GB is known as ‘Great’ because it is the largest island in the British Isles and houses the countries of England, Scotland and Wales within its shores.  Great Britain came into use to refer to the island. However, that name had no official significance until 1707, when the island's rival kingdoms of England and Scotland were united as the Kingdom of Great Britain.

 

When was the UK established? Although some people argue that the UK was formed in 1707 by the Act of Union between England, Wales and Scotland, the name United Kingdom wasn’t adopted until 1801 when Ireland was brought into the union.

**The United Kingdom (UK)  The UK is short for The United Kingdom of Great Britain and Northern Ireland… quite a mouthful! It is a sovereign state (in the same way as France or the USA) but is made up of four countries; England, Scotland, Wales and Northern Ireland. For Americans, the best analogy would be that the UK is like the USA, whilst its four consistent countries are like states.

There is a long and complicated history that follows the formation of the United Kingdom, but here are the highlights:
c. 925 – The Kingdom of England. Established by the unification of Anglo-Saxon tribes across modern day England.
1536 – Kingdom of England and Wales. A bill enacted by King Henry VIII which effectively made England and Wales the same country, governed by the same laws. Henry Tudor also declared himself King of Ireland in 
1707 – Kingdom of Great Britain. The Kingdom of England (which includes Wales) joined with the Kingdom of Scotland to form The Kingdom of Great Britain.
1801 – United Kingdom of Great Britain and Ireland. Ireland joins the union, and once again the name changes.
1922 – United Kingdom of Great Britain and Northern Ireland. The Republic of Ireland (Eire, or ‘Southern Ireland’) withdraws from the union, leaving just the northern counties of Ireland. This is the UK that remains to this day.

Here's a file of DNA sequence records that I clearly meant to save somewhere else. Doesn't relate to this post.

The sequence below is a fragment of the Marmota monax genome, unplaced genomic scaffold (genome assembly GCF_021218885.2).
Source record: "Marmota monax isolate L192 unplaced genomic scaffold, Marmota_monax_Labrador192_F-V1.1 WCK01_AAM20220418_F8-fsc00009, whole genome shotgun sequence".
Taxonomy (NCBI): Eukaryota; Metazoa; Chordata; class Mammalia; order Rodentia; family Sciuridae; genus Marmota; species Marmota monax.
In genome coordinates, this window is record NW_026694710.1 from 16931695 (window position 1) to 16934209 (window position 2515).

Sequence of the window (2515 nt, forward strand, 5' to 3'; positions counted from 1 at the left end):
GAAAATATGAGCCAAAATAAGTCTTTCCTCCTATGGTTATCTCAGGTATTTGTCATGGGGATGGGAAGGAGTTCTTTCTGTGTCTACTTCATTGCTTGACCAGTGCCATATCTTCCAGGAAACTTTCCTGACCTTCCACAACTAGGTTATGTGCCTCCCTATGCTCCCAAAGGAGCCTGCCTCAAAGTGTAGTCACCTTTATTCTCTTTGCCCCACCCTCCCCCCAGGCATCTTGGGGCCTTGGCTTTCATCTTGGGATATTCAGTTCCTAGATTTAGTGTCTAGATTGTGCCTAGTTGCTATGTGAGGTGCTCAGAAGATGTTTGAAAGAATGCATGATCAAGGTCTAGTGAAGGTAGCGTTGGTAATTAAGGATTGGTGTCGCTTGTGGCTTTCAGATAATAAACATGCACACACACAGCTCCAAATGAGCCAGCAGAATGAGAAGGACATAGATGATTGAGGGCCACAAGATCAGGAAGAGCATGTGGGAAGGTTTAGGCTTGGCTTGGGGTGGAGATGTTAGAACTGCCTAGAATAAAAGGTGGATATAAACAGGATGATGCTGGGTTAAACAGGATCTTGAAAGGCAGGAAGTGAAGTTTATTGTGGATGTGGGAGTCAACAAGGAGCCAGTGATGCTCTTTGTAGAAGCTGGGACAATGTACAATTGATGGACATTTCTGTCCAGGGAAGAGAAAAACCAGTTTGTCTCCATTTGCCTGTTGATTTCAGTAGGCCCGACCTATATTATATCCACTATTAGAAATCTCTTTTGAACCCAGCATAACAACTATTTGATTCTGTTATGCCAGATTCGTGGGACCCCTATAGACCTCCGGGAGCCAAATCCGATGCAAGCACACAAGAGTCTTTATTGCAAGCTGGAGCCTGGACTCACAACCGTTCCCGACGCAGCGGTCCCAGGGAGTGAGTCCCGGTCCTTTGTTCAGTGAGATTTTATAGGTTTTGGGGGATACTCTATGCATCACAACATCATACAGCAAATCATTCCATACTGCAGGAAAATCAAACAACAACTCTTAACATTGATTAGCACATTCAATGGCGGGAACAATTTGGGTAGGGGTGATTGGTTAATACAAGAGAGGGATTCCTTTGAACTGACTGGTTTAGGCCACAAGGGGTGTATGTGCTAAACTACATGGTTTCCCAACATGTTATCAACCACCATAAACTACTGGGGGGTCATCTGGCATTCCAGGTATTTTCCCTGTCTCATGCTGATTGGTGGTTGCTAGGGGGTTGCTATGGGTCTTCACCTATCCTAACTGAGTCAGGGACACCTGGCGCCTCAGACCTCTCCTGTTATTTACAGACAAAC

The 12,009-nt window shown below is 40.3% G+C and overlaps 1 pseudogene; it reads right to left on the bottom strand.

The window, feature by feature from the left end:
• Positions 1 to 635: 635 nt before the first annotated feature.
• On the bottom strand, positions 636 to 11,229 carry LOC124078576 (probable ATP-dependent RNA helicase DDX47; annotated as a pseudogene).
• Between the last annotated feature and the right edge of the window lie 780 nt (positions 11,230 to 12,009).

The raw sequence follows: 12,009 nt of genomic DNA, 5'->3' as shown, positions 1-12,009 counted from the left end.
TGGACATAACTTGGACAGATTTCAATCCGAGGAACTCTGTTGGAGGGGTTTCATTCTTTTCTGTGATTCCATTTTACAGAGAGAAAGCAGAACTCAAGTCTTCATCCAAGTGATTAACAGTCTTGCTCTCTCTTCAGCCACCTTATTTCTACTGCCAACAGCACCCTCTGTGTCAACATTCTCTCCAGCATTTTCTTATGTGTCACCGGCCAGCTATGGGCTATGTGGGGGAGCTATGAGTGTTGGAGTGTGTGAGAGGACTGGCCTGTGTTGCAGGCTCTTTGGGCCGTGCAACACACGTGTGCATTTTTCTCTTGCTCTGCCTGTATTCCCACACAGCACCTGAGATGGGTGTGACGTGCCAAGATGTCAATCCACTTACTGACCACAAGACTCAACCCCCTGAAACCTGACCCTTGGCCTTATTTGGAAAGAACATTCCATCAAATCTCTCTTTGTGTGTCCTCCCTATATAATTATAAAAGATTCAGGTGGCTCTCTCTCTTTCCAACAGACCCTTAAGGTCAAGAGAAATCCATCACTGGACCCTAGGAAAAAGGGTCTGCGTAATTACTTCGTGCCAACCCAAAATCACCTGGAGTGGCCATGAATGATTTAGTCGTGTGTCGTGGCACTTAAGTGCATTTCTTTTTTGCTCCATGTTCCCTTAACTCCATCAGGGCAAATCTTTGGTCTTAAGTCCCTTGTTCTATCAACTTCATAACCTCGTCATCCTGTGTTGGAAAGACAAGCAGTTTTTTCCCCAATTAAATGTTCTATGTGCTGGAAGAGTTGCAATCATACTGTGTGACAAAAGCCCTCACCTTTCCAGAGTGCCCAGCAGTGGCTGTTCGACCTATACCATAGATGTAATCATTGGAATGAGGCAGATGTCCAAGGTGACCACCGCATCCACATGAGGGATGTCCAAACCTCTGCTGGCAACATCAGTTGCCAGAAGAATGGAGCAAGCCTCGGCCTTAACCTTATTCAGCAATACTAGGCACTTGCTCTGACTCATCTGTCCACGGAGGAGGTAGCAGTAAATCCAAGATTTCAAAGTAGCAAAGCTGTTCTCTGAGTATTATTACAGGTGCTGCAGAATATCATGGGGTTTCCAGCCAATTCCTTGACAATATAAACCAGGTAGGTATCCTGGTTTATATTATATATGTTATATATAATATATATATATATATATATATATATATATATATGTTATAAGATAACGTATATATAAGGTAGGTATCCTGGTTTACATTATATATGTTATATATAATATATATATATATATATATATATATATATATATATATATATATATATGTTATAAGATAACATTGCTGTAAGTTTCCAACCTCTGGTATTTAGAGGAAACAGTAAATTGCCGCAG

So when was the UK established? Although some people argue that the UK was formed in 1707 by the Act of Union between England, Wales and Scotland, the name United Kingdom wasn’t adopted until 1801 when Ireland was brought into the union.

Great Britain (sometimes just referred to as ‘Britain’): Great Britain is not a country; it’s a landmass. It is known as ‘Great’ because it is the largest island in the British Isles, and houses the countries of England, Scotland and Wales within its shores.

The name Britain derives from the Roman word Britannia, but there are two conflicting arguments about why the ‘Great’ was stuck on the front of it. The first is that it is used to distinguish Britain from its similar sounding, but much smaller French neighbour, Brittany. The second reason is due to the ego of a certain King James I, who wanted to make it abundantly clear that he wasn’t just the king of the old Roman Britain  (which only included England and some of Wales), but of the entire island; thus he referred to himself as King of Great Britain.

The British Isles:  The British Isles is the name of a group of islands situated off the north western corner of mainland Europe. It is made up of Great Britain, Ireland, The Isle of Man, The Isles of Scilly, The Channel Islands (including Guernsey, Jersey, Sark and Alderney), as well as over 6,000 other smaller islands. It is perhaps understandable then that England is often (although incorrectly) used as a term to describe the whole of the UK.

https://www.historic-uk.com/HistoryUK/HistoryofBritain/The-UK-Great-Britain-Whats-the-Difference/

**So there you have it! If you’re still a bit confused over the differences, here’s a quick summary:


The UK – a sovereign state that includes England, Scotland, Wales and Northern Ireland.


Great Britain – an island situated off the north west coast of Europe.


British Isles – a collection of over 6,000 islands, of which Great Britain is the largest.


England – a country within the UK.